Kepler was already weary of the endless ‘rookie’ cracks and he knew there were still plenty more to come. Smirking, he slammed his foot down on the gas pedal. His partner chuckled as the car lurched forward and the needle of the speedometer made a sharp rise. The tires squealed as their cruiser rounded a corner. The veteran was about to threaten Kepler with a speeding ticket but the words froze on his lips.

“That doesn’t look good. We’d better stop.”

The cruiser screeched to a halt next to an abandoned minivan with a smiling, stick-figure family on the rear window. Thick smoke spewed from the van’s crumpled hood. Chunks of shattered grille and shards of headlight littered the ground around the offending telephone pole. It was the large, bloody handprint smeared across the window that gave the rookie cause for concern. Proving he was still a fledgling, Kepler had his weapon drawn and ready as soon as he stepped out of the cruiser while Raines directed the beam of his flashlight into the driver’s side of the minivan.

“There’s no one in there but, geez, there’s blood everywhere. Hmm, they must’ve gotten out and walked for help.”

Raines radioed for a tow truck and Kepler set off flares before they drove off in the cruiser to search for the driver. Squinting against the refracted glare from their headlights, it wasn’t long before Raines spotted a clumsy shadow staggering along the side of the road.


John Campbell propped his wife’s mangled body up against the guardrail and gingerly stroked his son’s bloody cheek.

“Hang in there, Buddy, we’ll be safe soon.”

John waved his free hand to signal the oncoming vehicle before flopping down on the gravel next to his dead wife. He rocked the lifeless body of his five-year-old son and prayed to a God in whom he’d sworn he didn’t believe. The blood weeping from his own wounds no longer mattered; he knew it was only a matter of time before he joined his family in death. John hoped he could hold out long enough to tell someone what happened.
I just have to stay alive long enough to warn them

His thoughts drifted from past to present. He remembered childhood Christmases, kick-ball on the playground after school, and summers at the Jersey shore. His first kiss, his wedding day, and his son’s birth flitted across his mind’s eye. A garbled sound, like an unfamiliar   voice calling to him, briefly interrupted John’s memories. The distant past was lost and his recollection fast-forwarded to their frantic escape from the savage hands tearing at their flesh. His GPS had shown he was a mere twenty minutes from Littleville Memorial Hospital when, temporarily blinded by fog, he’d slammed into a telephone pole. John wanted to tell his family he was sorry but he was unable to push the words through his lips …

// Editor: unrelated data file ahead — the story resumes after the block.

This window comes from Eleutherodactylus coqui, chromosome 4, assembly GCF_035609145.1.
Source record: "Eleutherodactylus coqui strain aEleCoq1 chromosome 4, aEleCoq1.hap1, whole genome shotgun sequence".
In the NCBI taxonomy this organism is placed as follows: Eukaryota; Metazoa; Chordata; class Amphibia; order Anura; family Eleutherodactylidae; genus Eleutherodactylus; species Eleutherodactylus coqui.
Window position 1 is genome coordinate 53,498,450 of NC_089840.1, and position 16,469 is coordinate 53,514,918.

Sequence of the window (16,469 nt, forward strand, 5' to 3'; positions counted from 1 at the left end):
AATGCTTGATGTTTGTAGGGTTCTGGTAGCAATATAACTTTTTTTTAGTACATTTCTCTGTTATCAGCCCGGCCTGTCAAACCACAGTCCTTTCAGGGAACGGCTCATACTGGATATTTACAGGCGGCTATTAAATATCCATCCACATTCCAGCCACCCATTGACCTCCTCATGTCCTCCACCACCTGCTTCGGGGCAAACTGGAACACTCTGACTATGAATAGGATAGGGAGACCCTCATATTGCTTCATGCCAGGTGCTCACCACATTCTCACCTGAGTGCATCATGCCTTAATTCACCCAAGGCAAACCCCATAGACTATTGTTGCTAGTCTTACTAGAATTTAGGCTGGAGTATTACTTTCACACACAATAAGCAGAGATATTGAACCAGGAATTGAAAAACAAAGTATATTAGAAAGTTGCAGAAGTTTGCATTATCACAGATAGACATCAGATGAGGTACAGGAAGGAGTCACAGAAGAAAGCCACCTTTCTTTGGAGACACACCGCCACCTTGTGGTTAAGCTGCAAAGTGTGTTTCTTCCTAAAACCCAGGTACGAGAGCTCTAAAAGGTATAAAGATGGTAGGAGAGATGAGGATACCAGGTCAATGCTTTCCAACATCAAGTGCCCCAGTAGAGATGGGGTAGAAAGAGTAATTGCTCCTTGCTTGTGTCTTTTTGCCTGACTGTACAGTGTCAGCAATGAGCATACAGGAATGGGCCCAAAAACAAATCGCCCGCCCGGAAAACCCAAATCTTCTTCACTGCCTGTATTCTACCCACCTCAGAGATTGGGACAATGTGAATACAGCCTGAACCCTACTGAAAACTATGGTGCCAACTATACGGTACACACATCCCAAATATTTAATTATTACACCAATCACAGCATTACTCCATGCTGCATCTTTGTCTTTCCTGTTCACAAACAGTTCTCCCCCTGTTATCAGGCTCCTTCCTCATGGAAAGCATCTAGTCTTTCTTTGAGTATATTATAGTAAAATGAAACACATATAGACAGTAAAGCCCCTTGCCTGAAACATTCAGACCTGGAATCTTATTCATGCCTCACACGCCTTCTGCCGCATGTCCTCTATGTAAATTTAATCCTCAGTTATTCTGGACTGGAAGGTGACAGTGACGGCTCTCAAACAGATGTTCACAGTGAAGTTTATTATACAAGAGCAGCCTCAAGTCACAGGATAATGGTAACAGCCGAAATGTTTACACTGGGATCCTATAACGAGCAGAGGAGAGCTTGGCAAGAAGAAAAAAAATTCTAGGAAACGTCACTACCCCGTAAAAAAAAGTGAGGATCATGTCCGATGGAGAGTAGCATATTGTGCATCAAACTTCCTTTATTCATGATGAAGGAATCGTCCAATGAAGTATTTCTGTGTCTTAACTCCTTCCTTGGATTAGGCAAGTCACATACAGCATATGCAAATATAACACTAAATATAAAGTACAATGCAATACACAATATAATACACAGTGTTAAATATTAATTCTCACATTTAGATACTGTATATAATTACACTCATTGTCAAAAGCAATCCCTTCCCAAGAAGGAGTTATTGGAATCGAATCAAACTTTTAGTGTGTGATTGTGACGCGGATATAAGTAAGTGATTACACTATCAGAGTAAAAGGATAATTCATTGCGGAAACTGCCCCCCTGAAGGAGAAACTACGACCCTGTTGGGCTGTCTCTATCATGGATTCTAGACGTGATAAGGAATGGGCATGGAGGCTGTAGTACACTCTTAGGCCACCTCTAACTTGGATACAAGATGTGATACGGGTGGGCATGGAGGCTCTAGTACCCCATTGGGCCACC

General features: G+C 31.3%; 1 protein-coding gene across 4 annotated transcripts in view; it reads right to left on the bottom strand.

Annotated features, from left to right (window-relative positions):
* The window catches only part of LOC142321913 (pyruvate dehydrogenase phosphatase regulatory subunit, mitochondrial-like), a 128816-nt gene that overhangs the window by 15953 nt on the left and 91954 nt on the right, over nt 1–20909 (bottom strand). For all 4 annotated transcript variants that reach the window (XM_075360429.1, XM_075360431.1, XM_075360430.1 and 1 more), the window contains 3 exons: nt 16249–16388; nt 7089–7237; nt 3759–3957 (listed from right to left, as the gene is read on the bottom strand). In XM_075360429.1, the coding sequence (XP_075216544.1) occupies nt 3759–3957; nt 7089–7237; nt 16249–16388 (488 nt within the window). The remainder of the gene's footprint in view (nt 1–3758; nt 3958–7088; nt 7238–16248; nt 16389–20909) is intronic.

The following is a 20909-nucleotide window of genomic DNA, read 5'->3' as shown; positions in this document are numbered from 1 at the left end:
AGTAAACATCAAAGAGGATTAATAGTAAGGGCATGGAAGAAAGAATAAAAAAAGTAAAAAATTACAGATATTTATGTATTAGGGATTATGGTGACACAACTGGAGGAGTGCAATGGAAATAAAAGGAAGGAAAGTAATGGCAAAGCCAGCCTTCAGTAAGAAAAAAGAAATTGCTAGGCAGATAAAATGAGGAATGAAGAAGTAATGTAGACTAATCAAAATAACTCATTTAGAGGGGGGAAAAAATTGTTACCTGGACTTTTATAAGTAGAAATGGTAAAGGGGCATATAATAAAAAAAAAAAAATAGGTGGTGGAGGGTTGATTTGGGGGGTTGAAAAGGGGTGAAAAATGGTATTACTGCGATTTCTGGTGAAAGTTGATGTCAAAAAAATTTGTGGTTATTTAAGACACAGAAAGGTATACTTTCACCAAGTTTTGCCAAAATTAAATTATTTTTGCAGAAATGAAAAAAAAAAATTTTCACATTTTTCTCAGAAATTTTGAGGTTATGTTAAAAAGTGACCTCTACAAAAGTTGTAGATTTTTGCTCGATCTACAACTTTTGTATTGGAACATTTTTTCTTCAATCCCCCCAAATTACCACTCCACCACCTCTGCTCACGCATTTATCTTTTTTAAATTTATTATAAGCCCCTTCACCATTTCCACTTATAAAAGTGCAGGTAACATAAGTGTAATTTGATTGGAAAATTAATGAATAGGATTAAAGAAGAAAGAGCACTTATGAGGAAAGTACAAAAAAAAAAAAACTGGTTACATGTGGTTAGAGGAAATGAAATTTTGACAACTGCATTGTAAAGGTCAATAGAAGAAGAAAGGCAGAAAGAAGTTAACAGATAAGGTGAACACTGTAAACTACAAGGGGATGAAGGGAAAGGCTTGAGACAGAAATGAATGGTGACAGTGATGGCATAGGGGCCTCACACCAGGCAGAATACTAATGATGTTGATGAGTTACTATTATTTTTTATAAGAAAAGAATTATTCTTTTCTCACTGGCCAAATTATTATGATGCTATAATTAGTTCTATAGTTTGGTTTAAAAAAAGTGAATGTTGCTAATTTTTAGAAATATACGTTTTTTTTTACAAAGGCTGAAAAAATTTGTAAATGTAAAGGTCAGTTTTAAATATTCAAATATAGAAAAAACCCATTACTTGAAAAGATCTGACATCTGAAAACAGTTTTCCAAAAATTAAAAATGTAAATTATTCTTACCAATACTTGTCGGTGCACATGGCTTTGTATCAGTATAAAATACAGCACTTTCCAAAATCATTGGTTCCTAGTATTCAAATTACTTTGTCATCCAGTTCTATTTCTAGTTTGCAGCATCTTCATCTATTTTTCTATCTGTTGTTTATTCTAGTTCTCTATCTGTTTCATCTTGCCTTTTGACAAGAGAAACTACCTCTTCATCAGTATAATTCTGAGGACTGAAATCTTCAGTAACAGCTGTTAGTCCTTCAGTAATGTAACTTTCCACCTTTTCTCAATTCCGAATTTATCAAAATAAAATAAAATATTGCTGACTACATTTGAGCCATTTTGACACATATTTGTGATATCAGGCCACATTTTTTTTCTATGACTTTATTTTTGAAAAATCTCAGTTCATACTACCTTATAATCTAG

“Sir, are you okay? Can you tell us what happened?”

Officer Kepler shouted a second time to the unresponsive man. Instinctively his hand hovered over the holster of his sidearm, as if expecting the unresponsive man to attack.

“The ambulance should be here any second,” Raines announced as he joined his partner. “Holy crap! What the heck happened to them? Those wounds aren’t from a car wreck.”

“Dunno, but the ambulance will be too late. I’m pretty sure they’re dead.”











It was just past 10:30 p.m. when Major Frank Stone slipped quietly into bed next to his wife, Kate.
He marveled how, even after twenty years of marriage, she looked just as beautiful as the day they’d met. In the darkened room, Frank could just barely make out the outline of Kate’s sleeping form and her long hair fanned out over the pillows. He loved the soft sound of her breathing; not exactly a snore, it reminded him of a kitten’s purr. Watching her sleep, Frank debated whether or not to wake her.
No, it can wait until morning
. Almost on cue, Kate rolled over and rested her head on Frank’s chest.

“You’re home late. Is everything okay?” she yawned, still half-asleep.

Frank exhaled sharply, his trademark that he had bad news. Through the years, Kate had come to learn that Frank’s body language often spoke more than he did.

“We’re moving again, aren’t we?” Kate tried to keep the disappointment from her voice. She knew before they wed that a military life was never stationary; nevertheless, relocating was always hard on their children. She had hoped their son, Evan, would graduate before the next reassignment but he was just about to begin his junior year in high school. Lucy, the youngest, was painfully shy. She had only just started to make friends; the move would be devastating. Although Kate’s heart broke for her children, she buried her pain as always and put on a brave smile. She clicked on the bedside lamp and asked where they were going.